Freddie Mac has released the results of its Primary Mortgage Market Survey (PMMS) in which the 30-year fixed-rate mortgage (FRM) averaged 4.96 percent with an average 0.7 point for the week ending March 18, 2010, up slightly from last week when it averaged 4.95 percent. Last year at this time, the 30-year FRM averaged 4.98 percent. The 15-year FRM this week averaged 4.33 percent with an average 0.6 point, up slightly from last week when it averaged 4.32 percent. A year ago at this time, the 15-year FRM averaged 4.61 percent.
The five-year Treasury-indexed hybrid adjustable-rate mortgage (ARM) averaged 4.09 percent this week, with an average 0.6 point, up from last week when it averaged 4.05 percent. A year ago, the five-year ARM averaged 4.98 percent.
The one-year Treasury-indexed ARM averaged 4.12 percent this week with an average 0.6 point, down from last week when it averaged 4.22 percent. At this time last year, the one-year ARM averaged 4.91 percent. Average commitment rates should be reported along with average fees and points to reflect the total cost of obtaining the mortgage.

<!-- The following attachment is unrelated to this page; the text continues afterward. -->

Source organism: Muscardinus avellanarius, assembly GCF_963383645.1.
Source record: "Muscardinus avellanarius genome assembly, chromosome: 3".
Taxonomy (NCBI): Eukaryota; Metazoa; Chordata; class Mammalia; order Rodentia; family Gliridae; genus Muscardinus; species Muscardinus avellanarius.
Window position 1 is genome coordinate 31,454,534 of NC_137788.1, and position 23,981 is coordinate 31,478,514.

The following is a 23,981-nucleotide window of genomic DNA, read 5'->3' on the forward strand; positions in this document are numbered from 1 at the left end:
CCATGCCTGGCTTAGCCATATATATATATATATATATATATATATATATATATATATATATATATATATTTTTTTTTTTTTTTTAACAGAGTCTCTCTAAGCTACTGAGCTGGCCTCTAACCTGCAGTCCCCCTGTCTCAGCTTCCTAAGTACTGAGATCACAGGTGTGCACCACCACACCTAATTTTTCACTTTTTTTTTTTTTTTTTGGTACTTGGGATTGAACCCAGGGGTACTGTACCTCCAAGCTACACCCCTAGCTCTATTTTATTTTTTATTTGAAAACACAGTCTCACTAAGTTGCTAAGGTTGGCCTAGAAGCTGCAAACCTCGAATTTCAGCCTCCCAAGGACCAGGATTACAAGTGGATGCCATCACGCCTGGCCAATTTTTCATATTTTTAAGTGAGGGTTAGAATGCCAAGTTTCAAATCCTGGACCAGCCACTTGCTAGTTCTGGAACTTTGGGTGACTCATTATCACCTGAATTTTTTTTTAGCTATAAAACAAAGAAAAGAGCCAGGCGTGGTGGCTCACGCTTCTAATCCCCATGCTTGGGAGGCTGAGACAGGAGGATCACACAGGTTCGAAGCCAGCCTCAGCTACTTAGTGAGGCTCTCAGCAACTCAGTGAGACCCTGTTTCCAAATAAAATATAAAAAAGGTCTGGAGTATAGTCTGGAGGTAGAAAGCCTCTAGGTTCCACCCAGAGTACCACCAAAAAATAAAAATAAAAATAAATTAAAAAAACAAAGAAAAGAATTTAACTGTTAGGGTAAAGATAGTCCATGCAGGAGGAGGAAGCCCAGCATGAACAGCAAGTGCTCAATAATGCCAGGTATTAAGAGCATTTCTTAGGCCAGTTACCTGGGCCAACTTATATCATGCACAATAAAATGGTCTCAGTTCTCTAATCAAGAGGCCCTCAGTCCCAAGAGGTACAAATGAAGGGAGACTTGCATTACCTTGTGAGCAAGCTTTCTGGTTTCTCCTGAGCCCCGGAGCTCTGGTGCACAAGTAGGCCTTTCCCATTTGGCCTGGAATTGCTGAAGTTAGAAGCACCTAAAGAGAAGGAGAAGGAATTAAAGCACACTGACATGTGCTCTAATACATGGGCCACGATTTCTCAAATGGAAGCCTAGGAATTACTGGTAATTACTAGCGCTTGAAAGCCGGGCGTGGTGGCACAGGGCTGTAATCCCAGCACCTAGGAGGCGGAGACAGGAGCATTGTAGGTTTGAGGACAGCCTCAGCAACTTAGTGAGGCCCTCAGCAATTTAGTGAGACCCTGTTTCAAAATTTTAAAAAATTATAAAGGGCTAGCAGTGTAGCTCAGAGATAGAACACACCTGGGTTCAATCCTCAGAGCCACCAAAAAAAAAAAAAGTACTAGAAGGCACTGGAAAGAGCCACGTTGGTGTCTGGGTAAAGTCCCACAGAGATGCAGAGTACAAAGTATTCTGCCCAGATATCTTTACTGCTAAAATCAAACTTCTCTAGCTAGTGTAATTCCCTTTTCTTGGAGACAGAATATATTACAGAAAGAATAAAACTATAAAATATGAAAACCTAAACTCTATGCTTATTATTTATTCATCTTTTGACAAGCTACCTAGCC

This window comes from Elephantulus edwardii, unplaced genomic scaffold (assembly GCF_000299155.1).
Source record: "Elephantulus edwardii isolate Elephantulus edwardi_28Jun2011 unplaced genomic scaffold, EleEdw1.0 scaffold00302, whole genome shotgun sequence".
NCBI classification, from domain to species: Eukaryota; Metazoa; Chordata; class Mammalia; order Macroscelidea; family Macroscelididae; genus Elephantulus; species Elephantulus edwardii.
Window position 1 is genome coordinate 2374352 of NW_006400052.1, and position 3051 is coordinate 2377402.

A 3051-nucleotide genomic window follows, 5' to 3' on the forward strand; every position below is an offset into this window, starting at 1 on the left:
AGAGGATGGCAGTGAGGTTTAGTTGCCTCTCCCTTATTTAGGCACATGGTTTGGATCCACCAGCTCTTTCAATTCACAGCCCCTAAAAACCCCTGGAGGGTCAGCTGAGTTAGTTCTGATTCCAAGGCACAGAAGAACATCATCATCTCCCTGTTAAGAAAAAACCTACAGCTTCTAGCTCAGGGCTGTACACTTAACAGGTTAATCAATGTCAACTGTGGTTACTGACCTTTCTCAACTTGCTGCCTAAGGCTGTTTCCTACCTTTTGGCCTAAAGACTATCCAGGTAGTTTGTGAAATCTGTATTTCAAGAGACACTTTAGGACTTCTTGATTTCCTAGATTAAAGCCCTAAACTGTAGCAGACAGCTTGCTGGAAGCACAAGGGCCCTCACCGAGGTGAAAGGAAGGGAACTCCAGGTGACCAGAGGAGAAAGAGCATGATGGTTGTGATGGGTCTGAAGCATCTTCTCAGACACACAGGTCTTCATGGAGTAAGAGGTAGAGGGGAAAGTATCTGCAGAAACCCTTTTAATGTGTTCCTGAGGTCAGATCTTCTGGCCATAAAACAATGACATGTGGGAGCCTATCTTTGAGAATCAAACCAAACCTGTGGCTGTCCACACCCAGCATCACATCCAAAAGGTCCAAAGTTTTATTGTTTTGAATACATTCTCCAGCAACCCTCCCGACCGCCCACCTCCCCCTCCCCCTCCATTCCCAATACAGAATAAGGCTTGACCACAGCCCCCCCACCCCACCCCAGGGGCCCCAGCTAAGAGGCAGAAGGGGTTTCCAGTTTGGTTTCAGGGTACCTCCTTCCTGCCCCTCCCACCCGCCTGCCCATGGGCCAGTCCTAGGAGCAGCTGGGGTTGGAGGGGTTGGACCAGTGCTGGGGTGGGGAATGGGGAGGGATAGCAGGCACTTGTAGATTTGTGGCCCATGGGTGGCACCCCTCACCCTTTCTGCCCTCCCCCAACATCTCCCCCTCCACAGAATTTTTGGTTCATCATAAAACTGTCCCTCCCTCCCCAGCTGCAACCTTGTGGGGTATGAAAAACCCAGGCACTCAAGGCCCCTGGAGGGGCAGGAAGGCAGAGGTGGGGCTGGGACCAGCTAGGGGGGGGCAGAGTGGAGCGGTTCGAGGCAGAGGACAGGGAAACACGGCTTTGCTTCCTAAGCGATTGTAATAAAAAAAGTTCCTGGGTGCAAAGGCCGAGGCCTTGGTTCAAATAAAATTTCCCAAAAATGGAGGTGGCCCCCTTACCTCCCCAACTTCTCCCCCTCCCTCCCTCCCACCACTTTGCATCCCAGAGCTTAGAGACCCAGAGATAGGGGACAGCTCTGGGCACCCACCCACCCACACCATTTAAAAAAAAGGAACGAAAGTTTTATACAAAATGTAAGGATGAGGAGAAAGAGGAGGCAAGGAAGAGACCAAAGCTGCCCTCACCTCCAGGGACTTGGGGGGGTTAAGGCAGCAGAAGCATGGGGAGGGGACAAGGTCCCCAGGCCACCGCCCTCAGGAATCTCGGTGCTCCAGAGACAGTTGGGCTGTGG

“Mortgage rates for fixed-rate mortgages were virtually unchanged this week as the effects of the prior storms emerged in recent housing data,” said Frank Nothaft, Freddie Mac vice president and chief economist. “New construction slowed by 5.9 percent in February to 575,000 homes. Both the South and Northeast regions had all the declines due to the snow storms. In addition, homebuilder confidence unexpectedly dipped in March according to the NAHB/Wells Fargo Housing Market Index. With house prices starting to stabilize and even rise, homeowners on aggregate are slowly building back equity in their homes based on figures from the Federal Reserve Board. After losing almost $7.9 trillion in home equity since the end of 2006, homeowners regained almost $1.1 trillion over the past three quarters ending in 2009.”
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